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Young Winegrower. ©Hans Krist

History of Viticulture

Due to its favourable geographical position and the climatic conditions that share some features of Pannonian climate and are ideally suited to winegrowing, the name Perchtoldsdorf has for many centuries been almost synonymous with the tending of vines.

It is hard to say when viticulture was first introduced in the area. The farmers who, around 1000 AD, settled on the eastern outskirts of the Vienna Woods under the protection of a chain of fortified castles, probably concentrated on field crops and animal husbandry. Although the first written winegrowing records date back to 1248, it cannot be excluded that vines were already planted there in the 11th and 12th centuries. Only gradually were more and more fields converted into vineyards. The incentive for the conversion was mainly the higher yield produced by vineyards, the possibility to manage smaller surfaces profitably and the favourable types of land leasing that were developed in viticulture. As a result, almost the entire arable land was planted with vines in the 16th century. At the time, huge profits could be made from exporting large quantities of wine to Bavaria, Upper Austria and Salzburg.

At the end of the 16th century, heavy duties were imposed on this export trade. With the resulting drop in sales, viticulture suffered a decline. Another event that had fatal consequences for the wine industry in Perchtoldsdorf was the Turkish siege of Vienna from July to September 1683. It took a long time until the region recovered from the terrible loss in population. Many of the immigrants settling down in Perchtoldsdorf came from Alpine regions and knew nothing about winegrowing. The first vineyards to be converted into fields and pasture land were the less favourable humid areas in the east of the municipality. Around and after 1700, the export trade ceased completely and wine was predominantly bought by innkeepers and private individuals from the area. Selling the wine by the glass in Perchtoldsdorf itself was still a popular trade. The producers sold the wine that was one or two years old and used what was older for their own needs since it quickly deteriorated in quality.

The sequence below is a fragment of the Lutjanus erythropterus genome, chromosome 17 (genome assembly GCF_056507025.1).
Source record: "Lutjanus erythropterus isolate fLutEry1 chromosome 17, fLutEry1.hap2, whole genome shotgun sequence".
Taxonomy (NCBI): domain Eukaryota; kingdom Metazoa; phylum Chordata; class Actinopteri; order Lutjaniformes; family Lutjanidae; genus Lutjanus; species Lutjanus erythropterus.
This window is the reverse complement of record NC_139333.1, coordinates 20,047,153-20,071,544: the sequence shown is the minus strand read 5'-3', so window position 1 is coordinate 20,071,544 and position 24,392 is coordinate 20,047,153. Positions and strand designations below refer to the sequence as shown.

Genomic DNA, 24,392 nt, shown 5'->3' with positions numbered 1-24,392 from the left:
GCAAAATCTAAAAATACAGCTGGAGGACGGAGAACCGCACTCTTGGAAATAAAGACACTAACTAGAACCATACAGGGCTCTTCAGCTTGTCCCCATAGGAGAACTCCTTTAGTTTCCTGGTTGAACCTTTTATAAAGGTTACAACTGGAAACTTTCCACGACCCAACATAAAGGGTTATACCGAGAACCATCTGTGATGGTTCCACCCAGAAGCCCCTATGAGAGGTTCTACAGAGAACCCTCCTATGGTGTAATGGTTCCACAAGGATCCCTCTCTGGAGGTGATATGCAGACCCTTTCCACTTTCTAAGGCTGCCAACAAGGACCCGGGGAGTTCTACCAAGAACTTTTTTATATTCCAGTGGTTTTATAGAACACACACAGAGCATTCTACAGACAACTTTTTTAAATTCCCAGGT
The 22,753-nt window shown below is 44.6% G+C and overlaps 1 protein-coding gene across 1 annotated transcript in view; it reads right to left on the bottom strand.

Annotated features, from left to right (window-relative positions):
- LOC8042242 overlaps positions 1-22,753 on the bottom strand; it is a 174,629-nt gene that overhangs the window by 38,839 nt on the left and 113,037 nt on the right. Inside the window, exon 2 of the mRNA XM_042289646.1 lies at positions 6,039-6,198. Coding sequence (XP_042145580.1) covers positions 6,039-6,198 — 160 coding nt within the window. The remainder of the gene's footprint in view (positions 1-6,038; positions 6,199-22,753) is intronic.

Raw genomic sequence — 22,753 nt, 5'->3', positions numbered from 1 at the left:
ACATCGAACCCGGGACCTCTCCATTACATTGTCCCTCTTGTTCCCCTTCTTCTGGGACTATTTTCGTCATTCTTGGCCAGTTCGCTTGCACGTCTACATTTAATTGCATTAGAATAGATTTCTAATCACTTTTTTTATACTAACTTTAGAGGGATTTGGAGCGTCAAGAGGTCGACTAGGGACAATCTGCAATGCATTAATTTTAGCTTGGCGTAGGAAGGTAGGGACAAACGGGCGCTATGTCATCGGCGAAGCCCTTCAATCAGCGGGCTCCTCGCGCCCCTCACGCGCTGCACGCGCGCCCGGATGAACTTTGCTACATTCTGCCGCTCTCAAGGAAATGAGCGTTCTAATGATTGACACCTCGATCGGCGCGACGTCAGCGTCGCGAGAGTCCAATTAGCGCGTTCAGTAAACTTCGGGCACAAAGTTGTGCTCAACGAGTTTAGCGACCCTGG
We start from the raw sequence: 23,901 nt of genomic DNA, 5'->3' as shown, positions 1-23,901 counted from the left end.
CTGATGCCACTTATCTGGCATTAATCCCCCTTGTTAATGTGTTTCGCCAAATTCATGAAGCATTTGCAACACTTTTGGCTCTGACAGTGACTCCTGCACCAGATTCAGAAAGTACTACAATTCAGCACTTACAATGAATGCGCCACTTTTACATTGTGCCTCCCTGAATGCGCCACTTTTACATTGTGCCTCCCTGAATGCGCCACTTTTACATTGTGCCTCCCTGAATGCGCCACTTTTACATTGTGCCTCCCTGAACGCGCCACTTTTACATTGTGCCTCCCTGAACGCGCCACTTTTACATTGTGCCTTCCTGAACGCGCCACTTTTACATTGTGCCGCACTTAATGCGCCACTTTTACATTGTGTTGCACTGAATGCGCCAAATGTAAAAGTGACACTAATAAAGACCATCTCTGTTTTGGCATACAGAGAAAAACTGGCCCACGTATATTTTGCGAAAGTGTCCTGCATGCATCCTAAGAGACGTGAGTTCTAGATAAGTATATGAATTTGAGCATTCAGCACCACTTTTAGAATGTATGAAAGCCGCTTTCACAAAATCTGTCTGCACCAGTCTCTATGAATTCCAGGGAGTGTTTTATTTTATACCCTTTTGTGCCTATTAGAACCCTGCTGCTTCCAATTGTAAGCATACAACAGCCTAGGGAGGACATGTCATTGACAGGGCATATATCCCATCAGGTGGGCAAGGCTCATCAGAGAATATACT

The vine fretter blight of 1887 brought the severest crisis in history for the wine producers. Many despondent vintners who could not afford the costly and time-consuming change to blight-resistant American vines had to abandon their vineyards that were then sold, often at ridiculously low prices, divided into lots and then built up. From 1880 until 1912, the wine-growing surface declined by 38%, from 248 ha to 154 ha.

Extensive construction activities before and after the two World Wars further diminished vineyard areas in Perchtoldsdorf, leaving only about 14% of the entire municipal territory for the production of wine.

Today, the Buschenschank (Heuriger), a rustic type of wine tavern run by the vintner himself, is the most common outlet where wine from Perchtoldsdorf is sold. About 90% of the quantities produced are sold at such places.

The area around Perchtoldsdorf on the outskirts of the thermal region is ideally suited to producing high-quality wines derived from Welschriesling, Weißburgunder (pinot blanc), Neuburger, Grüner Veltliner, Blauer Portugieser and Zweigelt grapes.